The question of intelligence is in my view quite different to that of consciousness. Consciousness may be intelligent. But the types of machine AI currently envisaged are not conscious.
Agreed.
 
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I'm with david on this one - if I understand him correctly.

If 'spirit' or 'consciousness' can exist apart from a physical body, I can't see why it definitely couldn't be associated with an artificial vessel to that extent that vessel permitted its expression. I don't think consciousness is computation or arises from it. It seems to me computation attempts to model consciousness. A painting of a landscape will never be the landscape no matter how good it is.
 
Interesting, Typoz. I think along similar lines. Many people (esp. mainstream academics) seem to see consciousness "arising" out of complex algorithms. I don't think this is as likely as that consciousness "becomes embedded or entrapped" in a suitably complex assembly. This is very dualistic (and thus unfavourable in the academic mainstream) thinking.
Yeah, I think dualism gets a bad press, probably because it highlights the fact that there are things we don't understand, and can't begin to explain. I don't cling to dualism as such, it's more a means of expressing ideas.

Laird said:
Typoz said:
This though strikes me as very possibly something of a nightmare scenario. On the one hand we find ourselves in the presence of a machine which is possessed or haunted. (Well I suppose that in itself need not be a nightmare). But what of the spirit which finds itself inhabiting the machine? Would it feel entrapped, and curse its creators for constructing such a world? Would it radiate love, or display suicidal tendencies?
I suppose the "saving grace" I see is that presumably some sort of guiding intelligence decides "which consciousness gets put into which materially-amenable consciousness-container", and thus that an excessively limiting "[artificial] consciousness-container" might be rejected by this guiding intelligence.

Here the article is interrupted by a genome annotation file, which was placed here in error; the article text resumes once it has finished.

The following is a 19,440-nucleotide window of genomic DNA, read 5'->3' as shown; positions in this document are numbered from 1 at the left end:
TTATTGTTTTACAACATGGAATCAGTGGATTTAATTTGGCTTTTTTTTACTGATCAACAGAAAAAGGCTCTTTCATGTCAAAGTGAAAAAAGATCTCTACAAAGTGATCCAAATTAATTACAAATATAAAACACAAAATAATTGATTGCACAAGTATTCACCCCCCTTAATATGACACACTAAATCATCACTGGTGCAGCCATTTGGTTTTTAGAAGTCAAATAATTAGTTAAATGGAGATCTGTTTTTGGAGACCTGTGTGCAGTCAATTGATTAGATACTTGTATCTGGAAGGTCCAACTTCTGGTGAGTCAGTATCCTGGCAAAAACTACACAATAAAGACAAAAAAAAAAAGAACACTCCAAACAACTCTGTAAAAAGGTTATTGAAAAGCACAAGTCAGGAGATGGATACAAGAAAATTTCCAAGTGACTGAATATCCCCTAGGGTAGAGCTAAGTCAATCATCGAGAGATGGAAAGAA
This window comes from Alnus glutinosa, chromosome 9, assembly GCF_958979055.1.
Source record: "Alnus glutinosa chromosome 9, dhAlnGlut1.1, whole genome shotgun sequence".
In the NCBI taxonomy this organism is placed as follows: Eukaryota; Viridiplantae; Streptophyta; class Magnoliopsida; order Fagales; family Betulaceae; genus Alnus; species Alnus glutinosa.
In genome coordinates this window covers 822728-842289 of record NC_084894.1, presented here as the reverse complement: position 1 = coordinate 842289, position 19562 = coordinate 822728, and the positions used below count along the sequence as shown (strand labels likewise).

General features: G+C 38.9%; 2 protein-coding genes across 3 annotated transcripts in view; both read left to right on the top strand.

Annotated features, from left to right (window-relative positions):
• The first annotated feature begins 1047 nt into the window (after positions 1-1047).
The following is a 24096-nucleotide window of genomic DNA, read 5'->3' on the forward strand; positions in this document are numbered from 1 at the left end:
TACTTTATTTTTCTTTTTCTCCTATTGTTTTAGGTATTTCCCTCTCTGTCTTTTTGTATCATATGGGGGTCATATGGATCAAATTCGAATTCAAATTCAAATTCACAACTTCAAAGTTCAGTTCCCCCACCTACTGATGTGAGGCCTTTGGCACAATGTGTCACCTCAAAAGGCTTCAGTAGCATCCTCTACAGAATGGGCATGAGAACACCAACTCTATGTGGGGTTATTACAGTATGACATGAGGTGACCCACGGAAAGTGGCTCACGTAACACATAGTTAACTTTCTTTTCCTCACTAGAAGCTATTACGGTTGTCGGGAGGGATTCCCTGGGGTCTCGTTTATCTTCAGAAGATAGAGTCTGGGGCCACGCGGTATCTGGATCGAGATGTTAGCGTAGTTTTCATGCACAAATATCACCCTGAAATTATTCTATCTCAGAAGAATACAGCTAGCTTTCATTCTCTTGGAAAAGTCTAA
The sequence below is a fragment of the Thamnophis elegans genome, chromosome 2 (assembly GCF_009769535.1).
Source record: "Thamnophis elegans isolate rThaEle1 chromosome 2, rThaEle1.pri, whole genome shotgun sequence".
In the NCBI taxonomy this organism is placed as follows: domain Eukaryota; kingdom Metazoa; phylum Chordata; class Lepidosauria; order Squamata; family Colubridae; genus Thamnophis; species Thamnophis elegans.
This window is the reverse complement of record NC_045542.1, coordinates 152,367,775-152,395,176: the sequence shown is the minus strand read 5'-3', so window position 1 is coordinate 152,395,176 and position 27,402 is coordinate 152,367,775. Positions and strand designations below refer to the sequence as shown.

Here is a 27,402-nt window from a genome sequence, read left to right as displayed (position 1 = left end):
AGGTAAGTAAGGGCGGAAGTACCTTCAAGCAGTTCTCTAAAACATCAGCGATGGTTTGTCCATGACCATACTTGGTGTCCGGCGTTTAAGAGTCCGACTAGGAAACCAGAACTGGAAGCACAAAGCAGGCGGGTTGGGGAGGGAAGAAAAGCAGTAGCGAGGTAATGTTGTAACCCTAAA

Actually I think the reason I expressed it as a possible 'nightmare scenario' is that some time ago I had just such a dream. My consciousness was contained within some sort of metallic or crystalline body, it felt like being strapped in a strait-jacket, only much, much worse, the very processes of thought were constrained. This was in some sort of alien civilisation where these bodies were manufactured and the process was overseen for some ulterior purpose.

Glad I woke up from that one!
 
Yeah, I think dualism gets a bad press, probably because it highlights the fact that there are things we don't understand, and can't begin to explain. I don't cling to dualism as such, it's more a means of expressing ideas.
Fair enough. I suppose I'd suggest too that a "strict" dualism isn't "strictly" correct anyway: that there is a continuum from grosser to lighter energies. I think somebody (Ian) some time back referenced the idea of "transcendental materialism" which maybe has some descriptive truth to it.

Actually I think the reason I expressed it as a possible 'nightmare scenario' is that some time ago I had just such a dream. My consciousness was contained within some sort of metallic or crystalline body, it felt like being strapped in a strait-jacket, only much, much worse, the very processes of thought were constrained. This was in some sort of alien civilisation where these bodies were manufactured and the process was overseen for some ulterior purpose.

Glad I woke up from that one!
So am I! It sounds ghastly.